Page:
By STEVE AGBOTA
Federal Government, yesterday, revoked the $24 million management contract awarded Canadian state-owned Manitoba Hydro, that was appointed by the Presidency to manage the national power transmission network, as PHCN privatization suffered a setback.
The government had been commended when the contract was given to Manitoba to manage the national power transmission network, with observers describing it as a major step forward in the ongoing reform process.
Though no immediate reason was given by the presidency for the annulment of the deal, fears were expressed in some quarters about political interference working against efforts to secure foreign investment into the power sector.
“Mr. President has cancelled the Manitoba power contract with immediate effect,” presidential spokesman, Reuben Abati, said.
He did not give any further explanations. According to Mr. Abati, the Ministry of Power is expected to issue a formal statement later to explain the background to the decision.
The privatisation programme in the power sector has been a long and tortuous journey that resulted in the proposal to select a management firm to take over and run the power transmission system, a process that enjoyed the support of the World Bank. The Bureau of Public Enterprises (BPE), which handled the process that selected Manitoba for the contract had expected the firm to commence work at the beginning of September, while the transmission is still in control of the government.
Following the emergence of Manitoba, some powerful interests in the ministry of power were reportedly unimpressed with the arrangement to transfer the management of the transmission plants to Manitoba. An official of the company said the politics of the management contract began immediately it was sealed. No sooner had the contract concluded than the workers union of the PHCN embarked on an industrial action to protest against the new management.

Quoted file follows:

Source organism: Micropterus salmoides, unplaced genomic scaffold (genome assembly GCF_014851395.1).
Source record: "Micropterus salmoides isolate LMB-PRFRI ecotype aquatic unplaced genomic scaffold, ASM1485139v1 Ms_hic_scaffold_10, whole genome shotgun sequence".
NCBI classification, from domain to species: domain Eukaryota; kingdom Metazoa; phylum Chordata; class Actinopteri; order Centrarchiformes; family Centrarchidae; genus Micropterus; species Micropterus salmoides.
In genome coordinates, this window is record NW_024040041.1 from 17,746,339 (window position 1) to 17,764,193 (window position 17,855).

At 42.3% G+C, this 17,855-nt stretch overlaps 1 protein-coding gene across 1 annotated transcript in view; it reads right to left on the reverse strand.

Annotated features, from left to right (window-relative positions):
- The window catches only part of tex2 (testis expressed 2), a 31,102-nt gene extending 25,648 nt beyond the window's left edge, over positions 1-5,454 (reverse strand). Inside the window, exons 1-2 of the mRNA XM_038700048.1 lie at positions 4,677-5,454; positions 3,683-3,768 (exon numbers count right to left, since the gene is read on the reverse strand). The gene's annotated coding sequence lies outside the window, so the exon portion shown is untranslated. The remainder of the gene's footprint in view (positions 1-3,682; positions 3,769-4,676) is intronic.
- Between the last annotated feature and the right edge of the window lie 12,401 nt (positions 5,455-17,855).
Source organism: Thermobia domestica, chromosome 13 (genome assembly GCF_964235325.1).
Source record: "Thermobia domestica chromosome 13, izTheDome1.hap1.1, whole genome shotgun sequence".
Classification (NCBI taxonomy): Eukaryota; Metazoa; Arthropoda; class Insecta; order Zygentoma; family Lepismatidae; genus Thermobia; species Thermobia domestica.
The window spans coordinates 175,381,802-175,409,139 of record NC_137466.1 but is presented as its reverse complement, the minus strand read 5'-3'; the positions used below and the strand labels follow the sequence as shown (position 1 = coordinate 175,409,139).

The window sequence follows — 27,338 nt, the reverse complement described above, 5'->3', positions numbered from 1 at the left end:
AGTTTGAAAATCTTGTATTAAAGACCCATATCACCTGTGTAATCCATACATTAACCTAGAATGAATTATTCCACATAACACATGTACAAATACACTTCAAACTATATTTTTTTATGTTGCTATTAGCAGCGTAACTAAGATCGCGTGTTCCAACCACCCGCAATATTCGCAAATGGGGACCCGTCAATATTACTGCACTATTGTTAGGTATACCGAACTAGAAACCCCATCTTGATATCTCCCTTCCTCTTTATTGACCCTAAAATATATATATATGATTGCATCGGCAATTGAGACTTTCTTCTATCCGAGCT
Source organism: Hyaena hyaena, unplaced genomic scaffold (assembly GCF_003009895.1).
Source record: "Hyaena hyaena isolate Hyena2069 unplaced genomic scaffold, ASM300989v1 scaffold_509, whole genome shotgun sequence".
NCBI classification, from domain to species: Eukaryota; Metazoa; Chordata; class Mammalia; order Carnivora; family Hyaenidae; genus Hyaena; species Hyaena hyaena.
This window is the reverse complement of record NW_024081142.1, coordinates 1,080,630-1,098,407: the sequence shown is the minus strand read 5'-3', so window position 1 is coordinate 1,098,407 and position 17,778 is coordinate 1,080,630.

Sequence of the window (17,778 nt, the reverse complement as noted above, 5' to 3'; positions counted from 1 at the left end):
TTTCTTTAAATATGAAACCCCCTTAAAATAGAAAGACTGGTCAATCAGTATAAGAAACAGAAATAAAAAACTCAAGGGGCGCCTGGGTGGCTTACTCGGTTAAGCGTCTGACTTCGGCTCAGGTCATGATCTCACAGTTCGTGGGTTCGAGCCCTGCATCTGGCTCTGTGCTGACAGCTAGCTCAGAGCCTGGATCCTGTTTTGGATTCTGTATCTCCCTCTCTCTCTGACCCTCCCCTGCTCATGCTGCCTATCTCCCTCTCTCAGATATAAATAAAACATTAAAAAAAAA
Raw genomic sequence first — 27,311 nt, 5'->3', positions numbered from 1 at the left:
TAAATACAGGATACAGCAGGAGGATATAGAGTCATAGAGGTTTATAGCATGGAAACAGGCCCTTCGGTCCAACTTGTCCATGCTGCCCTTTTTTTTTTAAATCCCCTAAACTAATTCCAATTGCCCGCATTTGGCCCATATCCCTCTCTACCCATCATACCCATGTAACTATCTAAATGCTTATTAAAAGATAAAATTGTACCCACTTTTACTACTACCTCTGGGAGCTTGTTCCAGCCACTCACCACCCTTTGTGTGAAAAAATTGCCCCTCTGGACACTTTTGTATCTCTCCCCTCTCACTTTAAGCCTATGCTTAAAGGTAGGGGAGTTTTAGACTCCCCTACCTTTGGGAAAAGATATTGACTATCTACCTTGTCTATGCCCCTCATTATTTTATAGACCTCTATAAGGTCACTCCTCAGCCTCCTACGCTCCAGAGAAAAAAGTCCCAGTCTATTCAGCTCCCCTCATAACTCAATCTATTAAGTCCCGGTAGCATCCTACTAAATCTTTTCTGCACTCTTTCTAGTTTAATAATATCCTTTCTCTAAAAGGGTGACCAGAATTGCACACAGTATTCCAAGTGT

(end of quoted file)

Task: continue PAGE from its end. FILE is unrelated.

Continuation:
For several weeks, the company was not allowed to settle till security operatives were deployed to facilitate the process. The electricity transmission network is a major component of the power supply infrastructure designed to help convey power from the power plants to the sub-stations for distribution to the end users. Over the years, the dilapidated transmission network across the country and its management were identified as some of the reasons that accounted for the inability of the country to guarantee adequate and stable supply of electricity in the country.
The unbundling of the PHCN into 18 successor companies, consisting of eleven generation, six distribution, and one transmission company, under the ongoing power sector reform, was part of government’s effort to ensure improvement in power supply.